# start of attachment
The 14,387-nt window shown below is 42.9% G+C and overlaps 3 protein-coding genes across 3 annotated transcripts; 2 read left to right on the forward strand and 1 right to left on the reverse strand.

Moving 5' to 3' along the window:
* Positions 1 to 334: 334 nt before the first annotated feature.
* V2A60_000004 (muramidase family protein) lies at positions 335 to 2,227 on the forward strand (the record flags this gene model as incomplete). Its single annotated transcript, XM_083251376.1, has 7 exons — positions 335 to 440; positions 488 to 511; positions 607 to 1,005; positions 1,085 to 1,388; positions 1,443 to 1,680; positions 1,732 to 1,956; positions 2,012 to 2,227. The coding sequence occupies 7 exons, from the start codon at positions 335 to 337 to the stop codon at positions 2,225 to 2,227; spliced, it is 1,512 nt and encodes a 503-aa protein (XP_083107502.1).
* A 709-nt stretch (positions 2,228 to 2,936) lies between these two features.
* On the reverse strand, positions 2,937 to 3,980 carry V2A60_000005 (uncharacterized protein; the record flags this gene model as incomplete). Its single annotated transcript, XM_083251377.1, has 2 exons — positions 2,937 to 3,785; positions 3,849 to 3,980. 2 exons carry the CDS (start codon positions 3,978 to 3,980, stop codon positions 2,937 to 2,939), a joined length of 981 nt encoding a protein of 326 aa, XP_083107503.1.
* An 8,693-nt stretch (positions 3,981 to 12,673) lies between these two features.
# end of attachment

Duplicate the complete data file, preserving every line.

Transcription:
The 14,387-nt window shown below is 42.9% G+C and overlaps 3 protein-coding genes across 3 annotated transcripts; 2 read left to right on the forward strand and 1 right to left on the reverse strand.

Moving 5' to 3' along the window:
* Positions 1 to 334: 334 nt before the first annotated feature.
* V2A60_000004 (muramidase family protein) lies at positions 335 to 2,227 on the forward strand (the record flags this gene model as incomplete). Its single annotated transcript, XM_083251376.1, has 7 exons — positions 335 to 440; positions 488 to 511; positions 607 to 1,005; positions 1,085 to 1,388; positions 1,443 to 1,680; positions 1,732 to 1,956; positions 2,012 to 2,227. The coding sequence occupies 7 exons, from the start codon at positions 335 to 337 to the stop codon at positions 2,225 to 2,227; spliced, it is 1,512 nt and encodes a 503-aa protein (XP_083107502.1).
* A 709-nt stretch (positions 2,228 to 2,936) lies between these two features.
* On the reverse strand, positions 2,937 to 3,980 carry V2A60_000005 (uncharacterized protein; the record flags this gene model as incomplete). Its single annotated transcript, XM_083251377.1, has 2 exons — positions 2,937 to 3,785; positions 3,849 to 3,980. 2 exons carry the CDS (start codon positions 3,978 to 3,980, stop codon positions 2,937 to 2,939), a joined length of 981 nt encoding a protein of 326 aa, XP_083107503.1.
* An 8,693-nt stretch (positions 3,981 to 12,673) lies between these two features.